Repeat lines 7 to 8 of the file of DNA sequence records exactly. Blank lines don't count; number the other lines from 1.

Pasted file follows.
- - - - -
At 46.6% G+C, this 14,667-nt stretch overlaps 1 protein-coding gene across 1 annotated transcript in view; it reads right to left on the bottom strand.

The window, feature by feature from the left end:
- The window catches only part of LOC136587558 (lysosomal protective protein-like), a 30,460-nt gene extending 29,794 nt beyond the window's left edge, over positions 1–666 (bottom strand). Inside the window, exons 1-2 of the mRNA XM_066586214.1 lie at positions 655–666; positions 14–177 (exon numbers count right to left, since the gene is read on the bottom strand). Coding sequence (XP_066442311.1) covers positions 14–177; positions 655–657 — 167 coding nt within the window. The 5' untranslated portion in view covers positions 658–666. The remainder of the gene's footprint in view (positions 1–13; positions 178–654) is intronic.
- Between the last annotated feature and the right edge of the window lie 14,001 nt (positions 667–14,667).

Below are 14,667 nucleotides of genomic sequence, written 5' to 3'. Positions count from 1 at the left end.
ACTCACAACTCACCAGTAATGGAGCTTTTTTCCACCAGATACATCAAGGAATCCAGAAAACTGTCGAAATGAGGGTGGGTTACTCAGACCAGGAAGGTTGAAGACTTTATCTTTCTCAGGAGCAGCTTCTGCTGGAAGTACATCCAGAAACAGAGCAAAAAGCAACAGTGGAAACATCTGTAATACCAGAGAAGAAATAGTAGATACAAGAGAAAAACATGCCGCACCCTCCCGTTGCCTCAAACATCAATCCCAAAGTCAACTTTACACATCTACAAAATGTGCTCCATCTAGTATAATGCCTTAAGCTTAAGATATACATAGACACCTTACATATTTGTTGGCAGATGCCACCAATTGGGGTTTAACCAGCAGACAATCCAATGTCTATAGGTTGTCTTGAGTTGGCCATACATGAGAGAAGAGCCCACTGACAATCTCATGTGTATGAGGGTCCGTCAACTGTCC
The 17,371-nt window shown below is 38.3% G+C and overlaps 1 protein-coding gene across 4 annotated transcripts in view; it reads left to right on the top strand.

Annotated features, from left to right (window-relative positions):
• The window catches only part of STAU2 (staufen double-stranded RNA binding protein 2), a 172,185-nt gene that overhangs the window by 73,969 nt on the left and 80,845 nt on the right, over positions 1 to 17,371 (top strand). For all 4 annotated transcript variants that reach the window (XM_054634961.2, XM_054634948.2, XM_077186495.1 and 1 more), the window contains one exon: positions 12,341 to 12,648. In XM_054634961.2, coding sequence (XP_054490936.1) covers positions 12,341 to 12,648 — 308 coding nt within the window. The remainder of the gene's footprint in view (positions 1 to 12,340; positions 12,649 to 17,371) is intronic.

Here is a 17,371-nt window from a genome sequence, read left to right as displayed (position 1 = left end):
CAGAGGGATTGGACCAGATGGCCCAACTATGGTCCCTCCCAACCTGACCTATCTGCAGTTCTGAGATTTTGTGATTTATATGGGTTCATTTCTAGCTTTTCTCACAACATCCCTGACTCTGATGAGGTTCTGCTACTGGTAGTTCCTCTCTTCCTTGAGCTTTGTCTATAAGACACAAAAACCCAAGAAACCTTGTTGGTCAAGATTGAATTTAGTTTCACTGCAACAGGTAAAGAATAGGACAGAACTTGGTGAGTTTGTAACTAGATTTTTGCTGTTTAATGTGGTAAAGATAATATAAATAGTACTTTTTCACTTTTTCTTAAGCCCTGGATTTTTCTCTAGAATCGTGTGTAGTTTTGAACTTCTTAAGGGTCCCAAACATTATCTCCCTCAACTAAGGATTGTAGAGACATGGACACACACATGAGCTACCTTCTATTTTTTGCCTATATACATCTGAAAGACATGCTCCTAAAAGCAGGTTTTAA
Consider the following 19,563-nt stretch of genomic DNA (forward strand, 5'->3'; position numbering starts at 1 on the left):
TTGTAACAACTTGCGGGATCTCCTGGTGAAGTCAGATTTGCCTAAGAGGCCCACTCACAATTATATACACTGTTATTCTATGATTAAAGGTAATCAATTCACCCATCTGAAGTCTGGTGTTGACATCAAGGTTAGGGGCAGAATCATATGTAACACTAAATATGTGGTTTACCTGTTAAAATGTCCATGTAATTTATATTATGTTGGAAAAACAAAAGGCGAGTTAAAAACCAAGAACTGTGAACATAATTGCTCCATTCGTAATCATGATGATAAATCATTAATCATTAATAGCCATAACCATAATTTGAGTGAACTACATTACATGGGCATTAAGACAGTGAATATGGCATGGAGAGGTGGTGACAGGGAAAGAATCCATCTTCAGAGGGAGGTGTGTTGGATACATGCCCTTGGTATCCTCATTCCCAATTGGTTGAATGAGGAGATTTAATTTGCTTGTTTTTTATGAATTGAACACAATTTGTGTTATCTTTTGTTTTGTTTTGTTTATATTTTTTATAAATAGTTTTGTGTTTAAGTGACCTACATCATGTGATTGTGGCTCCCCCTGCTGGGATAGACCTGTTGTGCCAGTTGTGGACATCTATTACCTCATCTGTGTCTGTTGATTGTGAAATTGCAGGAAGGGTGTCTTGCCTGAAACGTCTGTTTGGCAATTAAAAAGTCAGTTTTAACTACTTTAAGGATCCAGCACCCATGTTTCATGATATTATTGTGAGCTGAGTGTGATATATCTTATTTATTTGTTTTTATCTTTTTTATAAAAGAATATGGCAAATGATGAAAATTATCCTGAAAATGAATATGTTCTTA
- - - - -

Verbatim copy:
The 17,371-nt window shown below is 38.3% G+C and overlaps 1 protein-coding gene across 4 annotated transcripts in view; it reads left to right on the top strand.

Annotated features, from left to right (window-relative positions):